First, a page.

10.​ The 1969 OAU Convention prohibited refusal of entry, expulsion or extradition of asylum seekers and refugees and also provides for certain exclusions on certain grounds. In fact, the refugee laws in most of the AU countries based on the 1969 OAU Convention are much more stringent than the Refugees Act in South Africa. By the way, the principle of Pan-Africanism does not promote illegal entry in the countries that are signatory to the 1969 OAU Convention.

Asylum during the apartheid era

11.​ Asylum seekers and refugees were not recognized in South Africa until 1993. During the apartheid regime, South Africa did not accede to any international and regional conventions relating to the status of refugees and asylum seekers.

12.​ South Africa administered its refugee policy on an ad hoc basis, granting refugee status mostly to white nationals from Zimbabwe, Portugal and Mozambique. The Aliens Control Act governed immigration during the apartheid era. The preference of whites over “non-whites” (blacks) became the focus of the immigration policy.

​Asylum during the democratic era

13.​ The Refugees Act was passed in 1998. In line with the 1951 Convention, the 1967 Protocol and the 1969 OAU Convention, the Refugees Act prohibited refusal of entry, expulsion or extradition of asylum seekers and refugees.

Accession to international agreements

14. ​In 1996, two years after the first democratic elections, South Africa acceded to various international agreements such as, the 1951 Convention, the 1967 Protocol, the 1969 OAU Convention and other international instruments. This was done without the government having developed a clear policy on migration, including refugee protection.

15.​ The government did not make reservations and exceptions permitted in terms of international law.

16.​ Both the 1951 Convention and the 1967 Protocol provide for reservations. In terms article 42 of the 1951 Convention, any State may make reservations to articles of the Convention other than articles 1, 3, 4, 16(1), 33, 36-46 inclusive.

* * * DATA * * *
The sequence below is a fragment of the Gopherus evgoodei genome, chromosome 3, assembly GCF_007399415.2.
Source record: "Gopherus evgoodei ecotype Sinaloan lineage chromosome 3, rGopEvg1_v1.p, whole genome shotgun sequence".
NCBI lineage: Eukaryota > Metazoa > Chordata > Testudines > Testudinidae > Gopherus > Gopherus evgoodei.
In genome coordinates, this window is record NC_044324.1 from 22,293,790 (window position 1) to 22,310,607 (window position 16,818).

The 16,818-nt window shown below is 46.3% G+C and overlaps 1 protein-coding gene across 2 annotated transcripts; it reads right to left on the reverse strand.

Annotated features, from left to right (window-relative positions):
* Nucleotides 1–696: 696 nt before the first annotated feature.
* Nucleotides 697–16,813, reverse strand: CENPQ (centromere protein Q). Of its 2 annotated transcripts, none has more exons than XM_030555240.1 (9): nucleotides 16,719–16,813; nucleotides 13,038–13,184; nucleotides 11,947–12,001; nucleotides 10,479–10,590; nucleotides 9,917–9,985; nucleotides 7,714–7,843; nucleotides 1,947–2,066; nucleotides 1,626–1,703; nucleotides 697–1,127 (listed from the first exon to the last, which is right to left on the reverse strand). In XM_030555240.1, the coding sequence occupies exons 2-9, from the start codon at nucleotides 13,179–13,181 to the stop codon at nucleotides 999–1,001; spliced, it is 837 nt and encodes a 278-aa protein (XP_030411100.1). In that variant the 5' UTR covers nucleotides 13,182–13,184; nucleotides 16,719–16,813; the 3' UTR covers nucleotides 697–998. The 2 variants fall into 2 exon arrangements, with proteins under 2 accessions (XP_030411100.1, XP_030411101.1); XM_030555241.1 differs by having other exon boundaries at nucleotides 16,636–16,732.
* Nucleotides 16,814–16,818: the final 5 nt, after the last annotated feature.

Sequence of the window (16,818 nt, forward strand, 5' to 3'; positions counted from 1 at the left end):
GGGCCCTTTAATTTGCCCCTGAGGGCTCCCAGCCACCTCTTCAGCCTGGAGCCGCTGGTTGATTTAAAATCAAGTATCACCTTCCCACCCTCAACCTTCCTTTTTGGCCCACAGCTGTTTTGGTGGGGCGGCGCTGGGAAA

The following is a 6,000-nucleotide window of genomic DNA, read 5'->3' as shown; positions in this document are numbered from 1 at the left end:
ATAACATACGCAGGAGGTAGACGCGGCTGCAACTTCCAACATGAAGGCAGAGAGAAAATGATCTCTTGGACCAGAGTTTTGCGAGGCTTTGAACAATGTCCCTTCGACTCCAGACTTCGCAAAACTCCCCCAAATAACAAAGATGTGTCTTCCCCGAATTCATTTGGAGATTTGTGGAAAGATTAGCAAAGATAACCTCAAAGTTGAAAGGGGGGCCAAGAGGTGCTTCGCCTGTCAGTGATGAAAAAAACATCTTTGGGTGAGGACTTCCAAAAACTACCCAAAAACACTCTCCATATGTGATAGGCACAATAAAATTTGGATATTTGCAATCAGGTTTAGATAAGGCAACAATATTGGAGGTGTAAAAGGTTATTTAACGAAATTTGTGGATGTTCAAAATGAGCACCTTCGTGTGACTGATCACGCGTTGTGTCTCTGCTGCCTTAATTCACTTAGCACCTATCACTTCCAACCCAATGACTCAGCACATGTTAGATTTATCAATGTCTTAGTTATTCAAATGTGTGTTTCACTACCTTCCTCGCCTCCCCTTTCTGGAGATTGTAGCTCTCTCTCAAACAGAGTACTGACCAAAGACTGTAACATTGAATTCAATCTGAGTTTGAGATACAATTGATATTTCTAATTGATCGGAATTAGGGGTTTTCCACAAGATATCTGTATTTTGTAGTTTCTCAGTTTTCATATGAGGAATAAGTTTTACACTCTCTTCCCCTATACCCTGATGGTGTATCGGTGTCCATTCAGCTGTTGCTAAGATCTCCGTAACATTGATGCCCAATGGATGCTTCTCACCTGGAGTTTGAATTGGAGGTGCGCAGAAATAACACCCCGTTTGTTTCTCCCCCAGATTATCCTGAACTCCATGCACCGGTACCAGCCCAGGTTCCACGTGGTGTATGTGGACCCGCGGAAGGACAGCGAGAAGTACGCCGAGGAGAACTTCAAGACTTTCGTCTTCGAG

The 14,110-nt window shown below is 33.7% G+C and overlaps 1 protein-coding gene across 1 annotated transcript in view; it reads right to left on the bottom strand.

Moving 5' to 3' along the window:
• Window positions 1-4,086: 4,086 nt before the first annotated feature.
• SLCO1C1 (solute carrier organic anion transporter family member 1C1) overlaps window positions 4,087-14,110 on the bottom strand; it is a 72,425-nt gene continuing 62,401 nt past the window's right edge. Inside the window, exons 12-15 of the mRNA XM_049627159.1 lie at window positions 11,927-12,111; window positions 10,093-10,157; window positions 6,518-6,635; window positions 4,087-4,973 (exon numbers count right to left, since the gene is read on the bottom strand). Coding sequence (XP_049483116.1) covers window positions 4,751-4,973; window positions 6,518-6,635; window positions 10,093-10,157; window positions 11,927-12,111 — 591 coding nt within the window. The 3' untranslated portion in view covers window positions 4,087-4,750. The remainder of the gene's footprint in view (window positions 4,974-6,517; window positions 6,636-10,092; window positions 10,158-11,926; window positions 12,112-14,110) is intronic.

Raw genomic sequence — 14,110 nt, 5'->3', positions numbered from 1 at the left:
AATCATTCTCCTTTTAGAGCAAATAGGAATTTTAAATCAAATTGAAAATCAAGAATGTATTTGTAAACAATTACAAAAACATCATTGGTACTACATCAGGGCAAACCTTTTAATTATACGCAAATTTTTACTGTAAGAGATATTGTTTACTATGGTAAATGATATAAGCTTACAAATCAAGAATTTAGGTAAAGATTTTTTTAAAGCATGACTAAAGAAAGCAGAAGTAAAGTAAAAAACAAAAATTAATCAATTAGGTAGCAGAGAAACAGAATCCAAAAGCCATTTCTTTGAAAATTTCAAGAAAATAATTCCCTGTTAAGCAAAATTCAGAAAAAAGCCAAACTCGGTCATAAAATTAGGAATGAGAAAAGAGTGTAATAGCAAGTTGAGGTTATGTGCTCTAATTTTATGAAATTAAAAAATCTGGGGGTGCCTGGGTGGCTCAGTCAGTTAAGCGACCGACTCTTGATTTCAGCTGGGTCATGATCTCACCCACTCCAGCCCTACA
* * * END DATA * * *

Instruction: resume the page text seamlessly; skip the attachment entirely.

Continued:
17.​ Article VII of the 1967 Protocol provides that any State may make reservations in respect of articles IV and 1 other than articles 1, 3, 4, 16(1) and 33.

18. ​Many countries made reservations in respect of both the 1951 Conventionand 1967 Protocol.

19.​ South Africa did not make any reservations in respect of the 1951 Convention and 1967 Protocol. This must be corrected.

​Policy framework recommendations

20.​ The White Paper proposes that the Government of the Republic of South Africa must review and/or withdraw from the 1951 Convention and the 1967Protocol with a view to accede to them with reservations like many other countries. All what the South African Government intends achieving, is to exercise its rights granted in terms article 42 of the 1951 Convention and article VII of the 1967 Protocol and make reservations accordingly.

21.​ The Refugee Protection and Immigration legislation must provide for reservations and exceptions as contained in the 1951 Convention and the 1969 OAU Convention. Particularly in that South Africa does not have the resources to grant the socio-economic rights envisaged in the 1951 Convention.


​Genesis of the 1949 Citizenship Act, Citizenship Act, 1995 and other laws

22.​ The current citizenship legislation has its roots in the 1949 Citizenship Act(“1949 Act”) and other relevant successive laws governing citizenship. The 1949 Act and other relevant laws were not only discriminatory on the basis of race and sex but the “natives” (black people) were totally excluded from the South African citizenship regime.

23.​ The South African Citizenship Act provides for three main forms of citizenship, namely, citizenship by birth, citizenship by descent and citizenship by naturalization.

Policy framework: Proposals (Citizenship)

24.​ The White Paper makes radical proposals regarding citizenship: